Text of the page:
Customer Feedback: Could we improve response rates by adding a question?


Barclays have been in the news a lot lately but this post is not about their transgressions.

What it is about is an online customer feedback survey (see image below – click to enlarge) that I have seen lately as a Barclays customer. The survey was conducted by Foviance, on behalf of Barclays. I was invited to complete the survey when, as a business customer, I came to the end of an online banking session.

Barclays Foviance Survey

Now, when I saw this the first time my first impression on the survey was:

  • First question equals 3% complete
  • Some quick maths later and I deduced that the survey would be approximately 33 questions long

At that point, I didn’t continue. When I saw it the second time I did exactly the same thing – closed the window.

Now, I am not suggesting that that will be the case for everyone. You’d have to ask Foviance about their response rates for their survey methods and I will reach out to them and try and find out.

However, research by SurveyMonkey done back at the end of 2010 and reported in Does Adding One More Question Impact Survey Completion Rate? analysed response and drop-off rates across 100,000 random surveys conducted by their users to better understand the relationship between drop-off rates and the length of surveys. According to SurveyMonkey:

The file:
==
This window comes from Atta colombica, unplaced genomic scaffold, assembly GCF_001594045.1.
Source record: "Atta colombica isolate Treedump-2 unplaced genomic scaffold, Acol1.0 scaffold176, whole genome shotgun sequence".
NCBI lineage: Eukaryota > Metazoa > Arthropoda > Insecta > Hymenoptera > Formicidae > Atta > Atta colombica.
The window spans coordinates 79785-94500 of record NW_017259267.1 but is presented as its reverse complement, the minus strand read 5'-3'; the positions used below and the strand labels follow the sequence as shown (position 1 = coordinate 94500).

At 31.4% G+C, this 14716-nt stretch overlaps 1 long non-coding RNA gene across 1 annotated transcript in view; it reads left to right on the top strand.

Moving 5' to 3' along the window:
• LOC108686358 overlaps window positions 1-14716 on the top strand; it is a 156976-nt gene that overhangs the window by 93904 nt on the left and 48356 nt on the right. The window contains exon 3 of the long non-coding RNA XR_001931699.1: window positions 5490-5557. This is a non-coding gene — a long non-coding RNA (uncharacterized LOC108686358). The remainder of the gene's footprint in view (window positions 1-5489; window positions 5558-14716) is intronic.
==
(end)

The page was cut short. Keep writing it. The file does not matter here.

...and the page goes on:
“As expected, the more questions per survey, the higher the respondent drop-off rate from start to finish. However, as can be seen in the graph below, the relationship between survey length and drop-off rate is not linear. Data suggests that if a respondent begins answering a survey, the sharpest increase in drop-off rate occurs with each additional question up to 15 questions. If a respondent is willing to answer 15 questions, our data suggests that the drop-off rates for each incremental question, up to 35 questions, is lower than for the first 15 questions added to a survey. For respondents willing to answer over 35 questions in a survey, our data suggests they may be indifferent to survey length, and are willing to complete a long survey (within reason of course—we limited our analysis to surveys with 50 questions and below—we didn’t tackle the really, really long surveys we’ve seen this time around).”

For me, the most interesting comment in their findings was:

“the relationship between survey length and drop-off rate is not linear.”

In an another piece of research, SurveyMonkey also found that:

“In addition to the decreased time spent answering each question as surveys grew in length, we saw survey abandon rates increase for surveys that took more than 7-8 minutes to complete; with completion rates dropping anywhere from 5% to 20%. The tolerance for lengthier surveys was greater for surveys that were work or school related and decreased when they were customer related.”

Therefore, when thinking about surveying our customers we need to take into account the length of our surveys if we want to increase response rates.

I’ve written about surveys before and their impact in Do customer surveys do more harm than good? and Customer surveys, low response rates and staff targets and, I must admit, I am a fan of shorter rather than longer surveys.